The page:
Finally, conveying the provenance of cultural heritage data is an essential of retaining the thread from a data collection back to a print collection. Ensuring that readers understand where the data they use has come from, what processes it has undergone and why it exists in the first place is important for a number of reasons; yet how to convey that information in an area which currently has few agreed standards is a challenge.

The use of METS enables the Library to include provenance information such as descriptive metadata relating to bibliographic and holdings information; administrative data, including information about image capture, file creation and rights; file listings; and structural metadata. This kind of information, and particularly the technical provenance information detailing the digitisation process, is essential to be able to reconstruct the actual print process from print collection to data collection, aligning libraries with the reproducible research movement (Ames & Lewis, 2020; Padilla, 2017). However, this does not extend as far as information about why an item or collection was digitised in the first place: as Padilla (2017) points out, ‘Libraries do not typically expose why some collections have been made available and others have not’ (p. 3).

Why is this important? As Ames and Lewis (2020, p. 4) point out, a library’s collection as a whole is a problematic concept – often informed by biases in historic (and current) collecting practices. Adding to this, only some items from this collection are digitised, and this depends on factors including copyright, conservation and internal selection processes. From these digitised collections, only some are then suitable to make available as datasets – depending on granularity of rights assessment to make collections available as ‘open’ data, OCR quality or prior digital asset management practices. ‘How to present these collections in context, and how these thinned-down collections could become representative of a broader, tacit understanding of ‘culture’, is problematic’ (Ames & Lewis, 2020, p. 4) – and directly influences the resources available for research fields, creative uses and school learning. Furthermore, how these collections are representative of the diverse communities that libraries service is often problematic – as is how we explain this problem of the skewed availability of digital material to library users.

As a result, datasets on the Data Foundry include information about the reasoning behind how and why datasets have been produced, to ensure a fuller understanding of the collections: this is an important aspect of contextualising libraries’ digital and digitised collections. The Library is working towards systematically making available information about why certain collections have been digitised, what funded them, whether they were outsourced for digitisation and what curatorial decisions were made when proposing the collection for digitisation. This enables the Library to present information about why the collection came about in its current digital form, and also enables us to build freedom of information into our data creation processes: being open about this kind of information can create additional efficiencies. With no current standards for how to provide this information, it is currently provided in an unstructured, free-text ‘Other’ field in METS files for datasets, as a method of keeping this information directly alongside the datasets.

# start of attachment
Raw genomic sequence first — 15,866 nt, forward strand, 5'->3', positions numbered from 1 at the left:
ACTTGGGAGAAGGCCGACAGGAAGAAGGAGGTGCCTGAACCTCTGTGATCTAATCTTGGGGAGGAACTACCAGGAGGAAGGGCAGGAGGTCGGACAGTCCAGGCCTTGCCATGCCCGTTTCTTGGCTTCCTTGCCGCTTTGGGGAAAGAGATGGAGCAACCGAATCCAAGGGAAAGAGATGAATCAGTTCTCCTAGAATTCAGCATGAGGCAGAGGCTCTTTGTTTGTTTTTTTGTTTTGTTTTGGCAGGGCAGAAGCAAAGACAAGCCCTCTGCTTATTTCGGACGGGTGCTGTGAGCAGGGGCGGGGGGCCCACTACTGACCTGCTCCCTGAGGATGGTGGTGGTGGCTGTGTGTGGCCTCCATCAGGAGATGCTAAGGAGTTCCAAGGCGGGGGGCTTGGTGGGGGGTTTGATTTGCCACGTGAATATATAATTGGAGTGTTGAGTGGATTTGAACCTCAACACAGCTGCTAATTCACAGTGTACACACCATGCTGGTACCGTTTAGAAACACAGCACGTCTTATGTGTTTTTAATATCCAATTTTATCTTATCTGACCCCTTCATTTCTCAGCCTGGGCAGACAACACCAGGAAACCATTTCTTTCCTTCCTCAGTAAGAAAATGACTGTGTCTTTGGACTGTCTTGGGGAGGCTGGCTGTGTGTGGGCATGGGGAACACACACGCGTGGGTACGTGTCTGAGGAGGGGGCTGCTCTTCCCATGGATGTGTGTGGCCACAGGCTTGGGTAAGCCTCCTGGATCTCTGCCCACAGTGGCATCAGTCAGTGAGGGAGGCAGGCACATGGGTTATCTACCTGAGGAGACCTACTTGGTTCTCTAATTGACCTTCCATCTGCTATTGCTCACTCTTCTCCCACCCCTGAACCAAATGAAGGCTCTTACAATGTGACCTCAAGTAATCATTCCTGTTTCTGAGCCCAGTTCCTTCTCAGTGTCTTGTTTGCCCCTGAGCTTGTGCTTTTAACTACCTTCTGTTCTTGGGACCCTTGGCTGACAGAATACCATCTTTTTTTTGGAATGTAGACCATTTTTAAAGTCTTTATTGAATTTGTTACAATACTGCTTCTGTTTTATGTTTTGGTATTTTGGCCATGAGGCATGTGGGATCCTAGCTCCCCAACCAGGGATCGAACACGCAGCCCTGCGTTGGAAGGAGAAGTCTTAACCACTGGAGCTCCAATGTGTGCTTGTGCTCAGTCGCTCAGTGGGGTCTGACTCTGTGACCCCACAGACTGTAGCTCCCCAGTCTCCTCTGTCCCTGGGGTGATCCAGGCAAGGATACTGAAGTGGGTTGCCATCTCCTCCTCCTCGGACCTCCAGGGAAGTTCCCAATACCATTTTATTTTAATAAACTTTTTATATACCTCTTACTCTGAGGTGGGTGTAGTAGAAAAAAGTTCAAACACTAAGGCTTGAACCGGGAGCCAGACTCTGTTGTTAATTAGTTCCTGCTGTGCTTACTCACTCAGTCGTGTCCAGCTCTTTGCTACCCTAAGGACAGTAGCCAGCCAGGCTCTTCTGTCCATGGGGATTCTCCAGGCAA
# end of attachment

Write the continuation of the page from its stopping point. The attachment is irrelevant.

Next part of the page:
4. Responsibilities of Libraries: Conclusions

All of this activity points towards the changing responsibilities of libraries. Traditionally, libraries have been acquirers: they have purchased items or collections, or they have been donated, and they have then described them according to (supposedly) objective, neutral standards – which is problematic in itself – and then made them available to users for borrowing or research. With the shift towards digital, however, we are now seeing libraries increasingly becoming producers of their own collections: at the National Library of Scotland, for example, data is not only produced as digitised texts are OCRed, but there is also data created by the photography equipment, the OCR software itself, the digital production tools used for post-processing. Like many libraries, we also produce metadata, and we produce organisational ‘corporate’ data.

What, then, are libraries’ responsibilities as data producers? How do libraries describe their own data and convey information about how and why it has been produced? How can they – and can they ever – accurately contextualise their own processes? And how do they remain in a position of trust, amidst a backdrop of ‘fake news’, artificial intelligence and Deepfakes, when they are creating that information themselves? Transparency becomes essential: the more that libraries can set data collections in context, and be clear about the processes and decision making they have undergone, the more value they have as research material. This activity remains work in progress, yet work around the ‘collections as data imperative’ by libraries becomes more important by the day as we seek to ensure that library collections remain relevant, usable and useful as technologies, methodologies – and the broader world around us – change.